Here is the description of goblins in Moldvay Basic B/X D&D:

"Goblins are a small incredibly ugly human-like race. Their skin is a pale earthy color, such as chalky tan or livid gray. Their eyes are red, and glow when there is little light, somewhat like rat's eyes. Goblins live underground and have well-developed infravision (heat-sensing sight) to 90'. In full daylight they fight with a penalty of -1 on their "to hit" rolls. Goblins hate dwarves and will attack them on sight. There is a 20% chance that when goblins are encountered, 1 of every 4 will be riding a dire wolf.
In the goblin lair lives a goblin king with 15 hit points who fights as a 3 hit dice monster and gains + 1 on damage rolls. The goblin king has a bodyguard of 2-12 goblins who fight as 2 hit dice monsters and have 2-12 hit points each. The king and his bodyguard may fight in full daylight without a penalty. The goblin morale will be 9 rather than 7 as long as their king is with them and still alive. Treasure type C is only found in the goblin lair or when encountered in the wilderness."

The same can be said for skimpy narrative on monster mechanics. For example Roper tentacle attacks.

1e MM Roper:

"The roper has six strands of strong, sticky rope-like excretion which it can shoot from 2”-5”. A hit causes weakness (50% from strength in 1 -3 melee rounds), and the roper then draws its prey into its toothy maw where it is quickly devoured. The chance for breaking a strand is the same for opening a door, but every round the roper will drag the victim 10’ closer. They are unaffected by lightning, take half damage at most from cold, but are very susceptible to fire (-4 on saving throw)."

3.5 MM Roper:

"Strands (Ex): Most encounters with a roper begin when it fires strong, sticky strands. The creature can have up to six strands at once, and they can strike up to 50 feet away (no range increment). If a strand is severed, the roper can extrude a new one on its next turn as a free action.

Weakness (Ex): A roper’s strands can sap an opponent’s strength. Anyone grabbed by a strand must succeed on a DC 18 Fortitude save or take 2d8 points of Strength damage. The save DC is Constitution-based."

I ran a high level 3.5 combat against an advanced templated roper. The question came up whether saving throw bonuses against poison (and immunity) applied here as it looks like a 3.5 poison mechanic but is not labelled as such.

The narrative MM roper description was not really a help in figuring out how its weakness strand attack worked narratively.

"This creature looks much like a natural stalagmite about 10 feet tall. Its great, gaping maw lined with crystalline teeth suggests it is a meat eater.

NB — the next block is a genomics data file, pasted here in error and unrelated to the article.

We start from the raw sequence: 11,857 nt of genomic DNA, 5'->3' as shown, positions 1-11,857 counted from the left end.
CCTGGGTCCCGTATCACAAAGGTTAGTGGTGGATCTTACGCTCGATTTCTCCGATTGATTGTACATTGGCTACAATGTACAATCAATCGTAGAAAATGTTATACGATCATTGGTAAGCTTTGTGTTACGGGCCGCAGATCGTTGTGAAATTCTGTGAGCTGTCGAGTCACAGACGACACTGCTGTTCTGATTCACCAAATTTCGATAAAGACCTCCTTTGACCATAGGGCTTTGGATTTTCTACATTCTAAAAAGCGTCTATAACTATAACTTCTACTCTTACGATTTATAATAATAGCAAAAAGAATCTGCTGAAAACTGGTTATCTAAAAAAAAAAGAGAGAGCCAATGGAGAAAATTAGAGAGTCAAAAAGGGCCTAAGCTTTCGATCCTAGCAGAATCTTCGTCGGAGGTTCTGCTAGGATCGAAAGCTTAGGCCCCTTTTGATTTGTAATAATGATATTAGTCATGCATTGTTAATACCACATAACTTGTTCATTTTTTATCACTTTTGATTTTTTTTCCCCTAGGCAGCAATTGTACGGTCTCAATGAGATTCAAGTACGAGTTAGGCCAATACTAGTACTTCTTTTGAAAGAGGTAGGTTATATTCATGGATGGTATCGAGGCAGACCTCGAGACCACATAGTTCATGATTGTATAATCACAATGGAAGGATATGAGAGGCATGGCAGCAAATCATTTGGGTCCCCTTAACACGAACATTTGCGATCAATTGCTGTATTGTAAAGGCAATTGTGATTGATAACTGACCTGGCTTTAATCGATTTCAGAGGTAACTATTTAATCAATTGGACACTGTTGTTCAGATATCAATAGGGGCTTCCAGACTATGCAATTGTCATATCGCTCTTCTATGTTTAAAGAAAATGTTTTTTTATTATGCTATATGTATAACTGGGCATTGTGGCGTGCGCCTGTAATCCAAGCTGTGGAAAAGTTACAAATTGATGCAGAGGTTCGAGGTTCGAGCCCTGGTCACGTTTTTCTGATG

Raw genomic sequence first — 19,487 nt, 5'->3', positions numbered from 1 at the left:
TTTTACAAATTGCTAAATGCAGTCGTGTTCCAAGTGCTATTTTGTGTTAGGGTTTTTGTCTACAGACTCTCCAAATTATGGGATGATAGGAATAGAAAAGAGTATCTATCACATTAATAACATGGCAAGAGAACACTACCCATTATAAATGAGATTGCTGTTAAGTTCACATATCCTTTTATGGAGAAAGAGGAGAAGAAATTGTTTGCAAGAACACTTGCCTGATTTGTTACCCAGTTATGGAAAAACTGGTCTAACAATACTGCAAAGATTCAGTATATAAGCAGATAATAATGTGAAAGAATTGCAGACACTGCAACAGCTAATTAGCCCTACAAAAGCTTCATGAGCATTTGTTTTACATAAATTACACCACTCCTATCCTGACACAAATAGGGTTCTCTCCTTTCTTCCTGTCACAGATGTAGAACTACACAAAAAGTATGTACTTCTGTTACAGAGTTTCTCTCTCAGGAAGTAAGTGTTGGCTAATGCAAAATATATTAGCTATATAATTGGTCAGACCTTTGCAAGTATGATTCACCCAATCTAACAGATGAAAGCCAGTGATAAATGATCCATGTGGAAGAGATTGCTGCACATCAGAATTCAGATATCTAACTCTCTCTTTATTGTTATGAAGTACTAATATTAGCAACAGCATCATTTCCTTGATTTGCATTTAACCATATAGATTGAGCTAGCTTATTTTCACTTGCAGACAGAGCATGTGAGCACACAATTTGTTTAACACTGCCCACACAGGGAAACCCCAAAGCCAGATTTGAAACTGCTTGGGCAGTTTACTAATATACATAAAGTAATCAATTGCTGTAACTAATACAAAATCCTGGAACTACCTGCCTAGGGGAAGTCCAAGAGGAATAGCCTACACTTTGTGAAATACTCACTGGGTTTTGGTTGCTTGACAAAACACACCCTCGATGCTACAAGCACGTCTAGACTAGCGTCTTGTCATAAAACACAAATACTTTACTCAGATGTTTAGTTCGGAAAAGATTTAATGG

Ropers are hideous creatures that lurk in the deep caverns of the world. They are altogether evil and far more intelligent than most people would judge by their appearance.
A roper stands some 9 feet tall and tapers from 3 or 4 feet in diameter at the base to 1 foot across at the top. It weighs 2,200 pounds. A roper’s coloration and temperature change to match the features of the surrounding cave.
Ropers speak Terran and Undercommon.
COMBAT
A roper hunts by standing very still and imitating a bit of rock. This tactic often allows it to attack with surprise. When prey comes within reach, it lashes out with its strands. In melee, it bites adjacent opponents with its powerful maw."

The roper's weakness ability has always been a combat mechanic with no or little narrative support. (Maybe I am wrong and there was an ecology of the roper article in a Dragon magazine issue I am not aware of that went in-depth).

4e ropers dropped the weakness attacks entirely, which is a bit surprising as they had a weakness condition.

5e reinstated the weakness attack with a little narrative which might or might be enough to satisfy different people.

"Tendril. Melee Weapon Attack: +7 to hit, reach 50 ft., one creature. Hit: The target is grappled (escape DC 15). Until the grapple ends, the target is restrained and has disadvantage on Strength checks and Strength saving throws, and the roper can't use the same tendril on another target."

"Weakening Tendrils. A roper has six nubs set along its body, through which it extrudes sticky tendrils that bond to whatever they touch. Each tendril sends out hair-like growths that penetrate a creature's flesh and sap its strength, so the victim can struggle only weakly as the roper reels it in. If a tendril is cut through or broken, the roper produces a new one to replace it."

So in 5e it is not just that tentacles weaken you. It is that tendrils on the tentacles enter your flesh and weaken you. Which does not really get you much farther narratively.